In addition, the system uses the packets running the User Datagram Protocol (UDP) for its transactions, which reduces the costs and demand for the computing resources, with an added ability to make transactions at times when the receiver is not online. Hardware resources needed for the operation of nodes can be kept low as almost all transactions record and rebroadcast blocks only.
Block-lattice system is the backbone of Nano’s architecture.
DPoS Model and Energy Efficiency
Nano network does not need miners or Proof of Work for each transaction as its architecture allows for the dual verification of transactions by both sending and receiving parties in the chain. The absence of mining on the Nano network allows it to do away with the transaction fees altogether. This mechanism powers the Nano’s ambition to win over users who object to current transaction speeds and accompanying fees in some of the other major crypto projects. Besides, Nano wants to set itself apart from them by trying to make the energy spending more efficient.
At the heart of Nano network’s security system is the Delegated Proof of Stake model (DPoS). Any conflict relating to a particular transaction is resolved by having Nano delegates vote on the issues. The voting process is carried out in line with the users’ account balances i.e. the amount linked to each node in the network. It means that votes of the users with heftier balances will carry more weight based on the developers’ assumption that they simply have more to lose from dishonest behavior. The non-existence of miners also allows Nano to avoid the centralization of mining power, sometimes considered the weakness of Bitcoin. Nano users are discouraged from attempting to exert undue influence on the network as this can endanger whatever they have invested in it up to that point. Apart from that, the lack of miners allows the Nano network to protect itself from the risk of being exposed to mining-based attacks.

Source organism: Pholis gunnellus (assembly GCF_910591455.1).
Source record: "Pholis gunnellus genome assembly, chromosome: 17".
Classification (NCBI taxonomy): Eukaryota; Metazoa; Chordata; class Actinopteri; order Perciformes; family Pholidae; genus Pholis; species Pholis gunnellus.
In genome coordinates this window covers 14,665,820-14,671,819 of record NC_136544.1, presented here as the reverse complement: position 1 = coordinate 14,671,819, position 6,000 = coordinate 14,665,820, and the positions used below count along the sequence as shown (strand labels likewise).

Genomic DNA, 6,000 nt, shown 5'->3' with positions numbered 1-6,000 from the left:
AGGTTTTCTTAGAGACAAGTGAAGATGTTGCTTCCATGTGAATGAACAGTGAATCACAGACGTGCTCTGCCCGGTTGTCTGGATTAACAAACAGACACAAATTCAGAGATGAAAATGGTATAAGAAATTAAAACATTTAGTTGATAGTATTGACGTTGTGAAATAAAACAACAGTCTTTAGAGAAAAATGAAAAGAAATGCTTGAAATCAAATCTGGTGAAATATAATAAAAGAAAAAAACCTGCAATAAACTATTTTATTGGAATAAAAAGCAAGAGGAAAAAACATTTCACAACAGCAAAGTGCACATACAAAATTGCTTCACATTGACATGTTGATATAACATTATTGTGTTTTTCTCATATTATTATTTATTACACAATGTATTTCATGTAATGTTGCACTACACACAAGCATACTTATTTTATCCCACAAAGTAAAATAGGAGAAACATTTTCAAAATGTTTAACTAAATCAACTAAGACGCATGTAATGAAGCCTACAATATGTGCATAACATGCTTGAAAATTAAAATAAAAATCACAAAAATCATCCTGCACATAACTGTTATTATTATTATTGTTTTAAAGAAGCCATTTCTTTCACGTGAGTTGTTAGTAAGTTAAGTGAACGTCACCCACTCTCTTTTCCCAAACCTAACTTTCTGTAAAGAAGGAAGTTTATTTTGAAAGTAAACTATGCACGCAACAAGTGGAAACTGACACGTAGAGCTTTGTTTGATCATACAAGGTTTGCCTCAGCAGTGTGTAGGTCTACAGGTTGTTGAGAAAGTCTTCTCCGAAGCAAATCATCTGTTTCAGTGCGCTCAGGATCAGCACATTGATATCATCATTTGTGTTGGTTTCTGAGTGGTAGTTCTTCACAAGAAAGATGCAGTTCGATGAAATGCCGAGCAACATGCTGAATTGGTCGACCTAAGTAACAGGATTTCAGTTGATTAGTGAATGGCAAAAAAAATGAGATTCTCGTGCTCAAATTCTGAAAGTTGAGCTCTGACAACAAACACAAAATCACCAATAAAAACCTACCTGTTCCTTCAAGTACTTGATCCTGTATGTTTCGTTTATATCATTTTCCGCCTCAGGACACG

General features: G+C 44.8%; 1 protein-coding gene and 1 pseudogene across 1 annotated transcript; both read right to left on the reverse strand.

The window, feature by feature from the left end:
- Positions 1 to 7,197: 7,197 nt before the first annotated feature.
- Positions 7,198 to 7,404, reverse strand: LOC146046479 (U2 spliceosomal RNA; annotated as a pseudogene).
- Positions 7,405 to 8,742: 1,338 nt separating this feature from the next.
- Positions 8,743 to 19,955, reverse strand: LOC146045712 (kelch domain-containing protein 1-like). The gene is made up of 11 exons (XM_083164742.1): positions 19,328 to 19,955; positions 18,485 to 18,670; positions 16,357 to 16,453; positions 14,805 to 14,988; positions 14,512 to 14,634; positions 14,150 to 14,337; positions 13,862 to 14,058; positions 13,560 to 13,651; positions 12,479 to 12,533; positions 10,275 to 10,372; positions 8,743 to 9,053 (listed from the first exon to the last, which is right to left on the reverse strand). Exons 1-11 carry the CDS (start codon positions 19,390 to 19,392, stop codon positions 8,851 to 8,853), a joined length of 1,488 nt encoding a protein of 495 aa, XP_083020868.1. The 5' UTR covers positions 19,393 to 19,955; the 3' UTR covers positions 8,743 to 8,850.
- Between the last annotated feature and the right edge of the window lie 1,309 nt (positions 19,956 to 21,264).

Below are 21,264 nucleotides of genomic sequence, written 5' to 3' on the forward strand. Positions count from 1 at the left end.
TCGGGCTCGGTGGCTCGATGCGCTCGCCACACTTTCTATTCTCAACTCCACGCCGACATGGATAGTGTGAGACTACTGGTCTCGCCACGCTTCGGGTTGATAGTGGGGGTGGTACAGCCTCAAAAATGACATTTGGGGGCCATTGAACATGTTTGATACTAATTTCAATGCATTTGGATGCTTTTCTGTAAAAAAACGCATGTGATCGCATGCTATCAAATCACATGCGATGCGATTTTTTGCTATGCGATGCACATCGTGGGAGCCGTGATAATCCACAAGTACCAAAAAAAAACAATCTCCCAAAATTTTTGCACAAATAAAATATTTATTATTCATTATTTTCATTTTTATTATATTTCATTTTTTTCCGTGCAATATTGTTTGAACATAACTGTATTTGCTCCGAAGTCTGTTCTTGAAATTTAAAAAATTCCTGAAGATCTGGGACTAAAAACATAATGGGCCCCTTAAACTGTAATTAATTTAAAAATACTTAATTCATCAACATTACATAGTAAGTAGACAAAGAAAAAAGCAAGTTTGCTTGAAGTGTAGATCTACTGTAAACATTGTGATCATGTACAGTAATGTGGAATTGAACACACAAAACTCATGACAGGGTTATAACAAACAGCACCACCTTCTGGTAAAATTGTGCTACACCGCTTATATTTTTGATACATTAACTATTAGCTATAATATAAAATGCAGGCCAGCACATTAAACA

This solution does not impact the Nano’s pricing scheme only, as this model plays the central role in Nano’s ambition to offer efficient power management on the network. Unlike Bitcoin, Nano’s block-lattice architecture requires delegates to confirm transactions only in case there is an issue. From this, Nano network’s nodes need less electricity than what would happen if the platform used the PoW model as there is no need for maintaining the maximum and constant hash rate resulting in increased electricity spending.
How Does Nano Use PoW as Anti-Spam Measure